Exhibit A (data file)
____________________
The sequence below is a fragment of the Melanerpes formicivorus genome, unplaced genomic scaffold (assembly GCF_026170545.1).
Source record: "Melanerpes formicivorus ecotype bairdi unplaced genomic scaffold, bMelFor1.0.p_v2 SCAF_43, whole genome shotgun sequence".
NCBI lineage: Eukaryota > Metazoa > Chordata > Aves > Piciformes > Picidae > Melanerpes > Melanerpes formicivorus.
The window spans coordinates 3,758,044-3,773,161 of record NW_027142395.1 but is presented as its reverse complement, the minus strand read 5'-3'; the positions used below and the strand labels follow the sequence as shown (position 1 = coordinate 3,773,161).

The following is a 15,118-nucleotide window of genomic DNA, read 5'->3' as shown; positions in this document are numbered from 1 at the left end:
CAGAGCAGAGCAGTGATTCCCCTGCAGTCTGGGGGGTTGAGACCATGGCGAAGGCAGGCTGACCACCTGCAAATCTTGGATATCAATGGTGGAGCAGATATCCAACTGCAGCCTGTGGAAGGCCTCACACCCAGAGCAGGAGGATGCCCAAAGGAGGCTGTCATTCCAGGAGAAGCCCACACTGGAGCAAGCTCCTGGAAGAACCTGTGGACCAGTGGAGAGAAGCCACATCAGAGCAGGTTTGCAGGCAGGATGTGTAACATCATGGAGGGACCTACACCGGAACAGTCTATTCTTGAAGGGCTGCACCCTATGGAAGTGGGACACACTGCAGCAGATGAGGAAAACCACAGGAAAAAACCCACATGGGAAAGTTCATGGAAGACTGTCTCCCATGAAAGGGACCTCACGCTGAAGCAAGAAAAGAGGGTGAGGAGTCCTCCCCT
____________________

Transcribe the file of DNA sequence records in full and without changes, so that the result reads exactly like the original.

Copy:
The sequence below is a fragment of the Melanerpes formicivorus genome, unplaced genomic scaffold (assembly GCF_026170545.1).
Source record: "Melanerpes formicivorus ecotype bairdi unplaced genomic scaffold, bMelFor1.0.p_v2 SCAF_43, whole genome shotgun sequence".
NCBI lineage: Eukaryota > Metazoa > Chordata > Aves > Piciformes > Picidae > Melanerpes > Melanerpes formicivorus.
The window spans coordinates 3,758,044-3,773,161 of record NW_027142395.1 but is presented as its reverse complement, the minus strand read 5'-3'; the positions used below and the strand labels follow the sequence as shown (position 1 = coordinate 3,773,161).

The following is a 15,118-nucleotide window of genomic DNA, read 5'->3' as shown; positions in this document are numbered from 1 at the left end:
CAGAGCAGAGCAGTGATTCCCCTGCAGTCTGGGGGGTTGAGACCATGGCGAAGGCAGGCTGACCACCTGCAAATCTTGGATATCAATGGTGGAGCAGATATCCAACTGCAGCCTGTGGAAGGCCTCACACCCAGAGCAGGAGGATGCCCAAAGGAGGCTGTCATTCCAGGAGAAGCCCACACTGGAGCAAGCTCCTGGAAGAACCTGTGGACCAGTGGAGAGAAGCCACATCAGAGCAGGTTTGCAGGCAGGATGTGTAACATCATGGAGGGACCTACACCGGAACAGTCTATTCTTGAAGGGCTGCACCCTATGGAAGTGGGACACACTGCAGCAGATGAGGAAAACCACAGGAAAAAACCCACATGGGAAAGTTCATGGAAGACTGTCTCCCATGAAAGGGACCTCACGCTGAAGCAAGAAAAGAGGGTGAGGAGTCCTCCCCT